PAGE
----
•  1885: Glynde & Beddingham Cricket Club founded•  1887: Queen Victoria's Jubilee
Telpher Line: 1885-1890
A fanciful view of the telpher line at Glynde. Clearly the artist had no idea of the topography of Glynde Reach and the surrounding fields.
A fanciful view of the telpher line at Glynde. Clearly the artist had no idea of the topography of Glynde Reach and the surrounding fields.
A view of the sidings at Glynde where the skeps deposited the load they had carried from the clay pit (from an article entitled Telpherage in Practical Use by Frederik Atherton Fernald in Popular Science Monthly, July 1890)
A view of the sidings at Glynde where the skeps deposited the load they had carried from the clay pit (from an article entitled Telpherage in Practical Use by Frederik Atherton Fernald in Popular Science Monthly, July 1890)
The Telpher line at Glynde (from an article entitled Telpherage in Practical Use by Frederik Atherton Fernald in Popular Science Monthly, July 1890)
The Telpher line at Glynde (from an article entitled Telpherage in Practical Use by Frederik Atherton Fernald in Popular Science Monthly, July 1890)
Owner
FromNameUntil
1885The Telpherage Company1890
Occupier
FromNameUntil
1885The Telpherage Company1890

The Telpherage Company opened this, the first telpher line in England, on 17 Oct 1885 to carry gault clay from a newly opened pit north of Glynde Reach and east of Decoy Wood in a raised field called the Great Milbourn Field.

The York Herald reported in May 1885 that at a meeting of the Cleveland engineers, on Monday evening, Mr A C Hill presiding, a discussion took place respecting the automatic transport of goods by electrical means. Professor Jenkin, of the Edinburgh University, said the system had been named Telpherage, and was the outcome of an attempt to design an overhead road and rolling stock which would be especially suitable for the employment of electricity in the transmission of the power required. It was stated that the first contract for the posts and street rods for a Telpher line, which was now being erected in Glynde in Sussex, for the conveyance of Portland cement, was being carried out by Messrs Wilson, Pease and co, of the Tees Ironworks.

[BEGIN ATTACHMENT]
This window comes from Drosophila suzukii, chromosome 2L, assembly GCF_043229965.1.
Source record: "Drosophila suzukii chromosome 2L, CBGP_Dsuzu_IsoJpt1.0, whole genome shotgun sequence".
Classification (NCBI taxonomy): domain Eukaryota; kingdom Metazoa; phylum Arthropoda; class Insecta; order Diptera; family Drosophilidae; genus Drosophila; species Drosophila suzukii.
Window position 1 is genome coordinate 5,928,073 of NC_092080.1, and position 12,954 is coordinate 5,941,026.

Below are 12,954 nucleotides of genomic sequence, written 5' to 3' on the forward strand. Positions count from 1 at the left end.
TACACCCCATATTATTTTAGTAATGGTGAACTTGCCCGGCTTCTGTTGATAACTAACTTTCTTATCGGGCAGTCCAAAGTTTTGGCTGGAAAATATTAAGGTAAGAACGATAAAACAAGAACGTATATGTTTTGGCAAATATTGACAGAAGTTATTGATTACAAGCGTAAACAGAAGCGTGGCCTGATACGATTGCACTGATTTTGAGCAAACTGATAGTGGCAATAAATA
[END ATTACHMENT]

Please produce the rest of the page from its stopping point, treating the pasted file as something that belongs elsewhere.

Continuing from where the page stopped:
Telpherage was an innovative approach to moving heavy goods on an overhead wire by means of electric motive power, the clay was carried to Glynde railway station, tipped into railway trucks and conveyed to the newly constructed Sussex Portland Cement works at South Heighton. Many guests from the military, science and engineering were invited to the opening ceremony for which a printed programme of events was published. Reports of the opening of both the cement works and the Telpher line appeared in the local press and made up the main part of an article by Andrew Lusted in The Glynde Archivist, number 2, 1985.

A number of articles also appeared in science and electrical publications of the era, as well as other newspapers and magazines. Unfortunately, few of the reports attempted to give a detailed account of how the electrical transmission worked, and when they did the reports were often inaccurate. This was probably because of a combination of patents taken out on the system but also a lack of knowledge of the reporters on what was a brand new technology.

The Pall Mall Gazette of Tuesday 31 January 1888, for example, carried a report of a 'success experiment with telpherage' supposedly by a correspondent who had recently visited Glynde, expressing surprise that the system was not attracting more attention and that the apathy with which it was regarded illustrated the slowness with which scientific aids to industry were made use of. He noted that 'Telpherage has been successfully used at Glynde for the past two years, but had not yet been turned to account anywhere else, although calculated to be of universal utility. At Glynde the telpher train conveys Portland cement from the quarries to the railway station, 360 tons being removed every week at a much smaller cost than carting' However, the reporter then stated that the line, about a mile and a half in length, 'passed over a winding river several times'. And the train carried 'a ton of cement'. The trains, of course, carried clay, and the idea of the line crossing a winding river several times appears to be taken from the highly misleading print shown below.